In 1928, poet, publisher, and political activist Nancy Cunard (1896-1965) purchased a well-used hand press and founded The Hours Press.
A terrific example of the small scale publishing practices of the modernist avant garde, The Hours Press published work by now canonical poets such as Laura Riding, Robert Graves, Ezra Pound, and others. “The smell of printer’s ink pleased me greatly,” remembered Cunard in her memoir These Were the Hours, “as did the beautiful freshness of the glistening pigment.”
Among Cunard’s discoveries was a young, unknown poet named Samuel Beckett. Cunard and the poet Richard Aldington advertised a competition for the best poem (up to 100 lines) about Time, to be judged by them, for which the winner would earn £10 and a pamphlet from The Hours Press.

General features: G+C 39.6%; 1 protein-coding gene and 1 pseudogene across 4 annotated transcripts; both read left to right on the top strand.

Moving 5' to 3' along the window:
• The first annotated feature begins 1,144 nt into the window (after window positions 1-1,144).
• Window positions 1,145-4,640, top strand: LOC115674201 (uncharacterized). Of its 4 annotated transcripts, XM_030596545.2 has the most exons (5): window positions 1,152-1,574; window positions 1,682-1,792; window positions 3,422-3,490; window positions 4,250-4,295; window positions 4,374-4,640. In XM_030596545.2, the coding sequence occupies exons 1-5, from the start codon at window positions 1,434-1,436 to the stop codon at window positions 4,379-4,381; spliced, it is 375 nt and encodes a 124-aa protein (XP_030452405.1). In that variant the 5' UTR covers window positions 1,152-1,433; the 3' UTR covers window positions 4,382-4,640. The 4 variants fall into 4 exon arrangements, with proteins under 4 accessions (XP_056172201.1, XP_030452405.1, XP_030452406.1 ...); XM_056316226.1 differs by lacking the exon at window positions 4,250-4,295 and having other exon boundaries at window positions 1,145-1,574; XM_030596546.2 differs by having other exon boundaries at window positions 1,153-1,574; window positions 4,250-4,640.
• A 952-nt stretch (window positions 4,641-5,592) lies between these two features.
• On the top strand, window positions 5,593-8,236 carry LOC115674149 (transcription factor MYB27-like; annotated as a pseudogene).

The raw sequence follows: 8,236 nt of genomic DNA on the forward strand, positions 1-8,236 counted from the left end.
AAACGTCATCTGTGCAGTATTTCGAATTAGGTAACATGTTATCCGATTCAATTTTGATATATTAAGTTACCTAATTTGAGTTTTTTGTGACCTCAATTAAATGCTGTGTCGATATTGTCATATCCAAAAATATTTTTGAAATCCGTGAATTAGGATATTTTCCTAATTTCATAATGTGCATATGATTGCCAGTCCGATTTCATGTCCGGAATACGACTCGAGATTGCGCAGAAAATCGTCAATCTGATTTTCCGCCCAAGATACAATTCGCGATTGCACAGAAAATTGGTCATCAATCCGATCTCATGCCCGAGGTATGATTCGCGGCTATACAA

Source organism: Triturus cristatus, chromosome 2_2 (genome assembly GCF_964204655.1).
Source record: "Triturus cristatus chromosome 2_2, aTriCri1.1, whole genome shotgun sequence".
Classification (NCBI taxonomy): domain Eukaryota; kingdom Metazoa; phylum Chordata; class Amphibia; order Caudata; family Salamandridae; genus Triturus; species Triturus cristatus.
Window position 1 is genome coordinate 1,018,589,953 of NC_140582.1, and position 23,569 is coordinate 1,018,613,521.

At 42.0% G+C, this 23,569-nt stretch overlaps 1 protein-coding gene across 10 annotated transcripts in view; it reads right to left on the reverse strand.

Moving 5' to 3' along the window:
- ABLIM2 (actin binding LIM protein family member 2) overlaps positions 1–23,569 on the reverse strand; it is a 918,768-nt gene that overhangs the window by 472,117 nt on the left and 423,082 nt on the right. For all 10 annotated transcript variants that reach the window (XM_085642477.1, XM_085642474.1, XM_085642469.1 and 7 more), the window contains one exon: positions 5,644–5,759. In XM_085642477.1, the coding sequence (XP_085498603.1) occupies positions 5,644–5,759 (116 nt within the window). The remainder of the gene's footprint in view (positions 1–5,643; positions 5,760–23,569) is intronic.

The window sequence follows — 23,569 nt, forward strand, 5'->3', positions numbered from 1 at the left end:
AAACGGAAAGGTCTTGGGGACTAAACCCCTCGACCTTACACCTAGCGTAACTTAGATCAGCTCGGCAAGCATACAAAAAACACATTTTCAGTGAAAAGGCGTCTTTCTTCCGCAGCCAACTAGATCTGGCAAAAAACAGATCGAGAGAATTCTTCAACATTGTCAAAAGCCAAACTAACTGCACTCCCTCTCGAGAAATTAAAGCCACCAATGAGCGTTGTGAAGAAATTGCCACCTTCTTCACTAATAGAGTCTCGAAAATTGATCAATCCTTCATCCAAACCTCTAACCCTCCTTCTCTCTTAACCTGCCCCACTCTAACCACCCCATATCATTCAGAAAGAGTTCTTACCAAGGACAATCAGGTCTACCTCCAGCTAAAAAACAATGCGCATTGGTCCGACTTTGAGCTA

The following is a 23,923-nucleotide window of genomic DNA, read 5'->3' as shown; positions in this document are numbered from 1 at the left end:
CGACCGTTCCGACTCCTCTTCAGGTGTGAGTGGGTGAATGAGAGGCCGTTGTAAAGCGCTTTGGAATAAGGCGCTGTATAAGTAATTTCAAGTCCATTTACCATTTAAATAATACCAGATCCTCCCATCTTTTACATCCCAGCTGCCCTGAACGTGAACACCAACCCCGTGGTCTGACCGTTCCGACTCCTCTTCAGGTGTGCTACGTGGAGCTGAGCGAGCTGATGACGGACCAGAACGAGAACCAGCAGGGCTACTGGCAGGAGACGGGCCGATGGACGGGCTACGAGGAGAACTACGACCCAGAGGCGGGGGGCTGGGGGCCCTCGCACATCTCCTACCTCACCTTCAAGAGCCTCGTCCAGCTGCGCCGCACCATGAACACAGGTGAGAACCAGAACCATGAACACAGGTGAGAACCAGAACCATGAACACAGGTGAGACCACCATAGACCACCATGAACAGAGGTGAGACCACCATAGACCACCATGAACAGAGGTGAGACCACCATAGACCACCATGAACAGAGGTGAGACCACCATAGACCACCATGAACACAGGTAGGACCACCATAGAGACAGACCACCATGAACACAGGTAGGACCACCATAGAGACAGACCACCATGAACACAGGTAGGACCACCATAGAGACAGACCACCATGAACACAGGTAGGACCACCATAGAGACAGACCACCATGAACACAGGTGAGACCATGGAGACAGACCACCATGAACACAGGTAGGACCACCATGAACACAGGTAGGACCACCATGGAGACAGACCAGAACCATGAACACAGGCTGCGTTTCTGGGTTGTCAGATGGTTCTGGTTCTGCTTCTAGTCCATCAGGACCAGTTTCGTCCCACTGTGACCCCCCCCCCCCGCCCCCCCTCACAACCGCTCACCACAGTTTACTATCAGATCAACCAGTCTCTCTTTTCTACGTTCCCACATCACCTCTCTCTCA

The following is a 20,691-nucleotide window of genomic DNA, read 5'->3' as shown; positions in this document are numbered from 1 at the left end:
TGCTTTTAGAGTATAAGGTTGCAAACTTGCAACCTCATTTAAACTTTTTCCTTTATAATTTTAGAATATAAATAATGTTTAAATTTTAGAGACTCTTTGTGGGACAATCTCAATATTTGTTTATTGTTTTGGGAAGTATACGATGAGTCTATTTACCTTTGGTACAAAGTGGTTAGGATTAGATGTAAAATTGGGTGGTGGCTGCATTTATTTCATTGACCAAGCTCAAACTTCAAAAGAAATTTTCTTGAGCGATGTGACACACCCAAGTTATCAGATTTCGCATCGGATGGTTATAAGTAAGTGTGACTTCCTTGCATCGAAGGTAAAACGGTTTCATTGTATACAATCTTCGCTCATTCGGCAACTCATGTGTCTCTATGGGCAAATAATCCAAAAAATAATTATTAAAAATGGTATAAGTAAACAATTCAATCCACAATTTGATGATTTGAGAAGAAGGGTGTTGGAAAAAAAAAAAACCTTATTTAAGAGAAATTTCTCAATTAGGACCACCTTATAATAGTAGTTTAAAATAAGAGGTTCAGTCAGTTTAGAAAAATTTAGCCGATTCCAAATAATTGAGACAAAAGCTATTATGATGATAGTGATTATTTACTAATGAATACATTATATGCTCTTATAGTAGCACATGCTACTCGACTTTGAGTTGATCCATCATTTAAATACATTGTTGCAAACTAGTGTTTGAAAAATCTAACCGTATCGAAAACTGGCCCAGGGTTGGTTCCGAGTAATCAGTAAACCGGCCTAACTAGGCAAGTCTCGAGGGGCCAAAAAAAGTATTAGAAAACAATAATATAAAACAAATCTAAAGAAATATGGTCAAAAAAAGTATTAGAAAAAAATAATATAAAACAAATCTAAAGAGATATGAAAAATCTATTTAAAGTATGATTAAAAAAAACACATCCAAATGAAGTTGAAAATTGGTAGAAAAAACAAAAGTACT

Aldington and Cunard were initially dismayed at the entries, finding all of them “frankly bad,” until – at the very last minute – a manuscript entitled “Whoroscope” was slipped under the door. This was Beckett’s poem, written in haste to make the deadline, and the clear winner.
This first edition of Beckett’s Whoroscope was printed by hand and published in an edition of only 300 copies in 1930. It consists of only 4 pages of text and 2 pages of notes. The University of Chicago’s copy is numbered 227 and is signed by the author. The book is part of SCRC’s Modern Poetry Collection.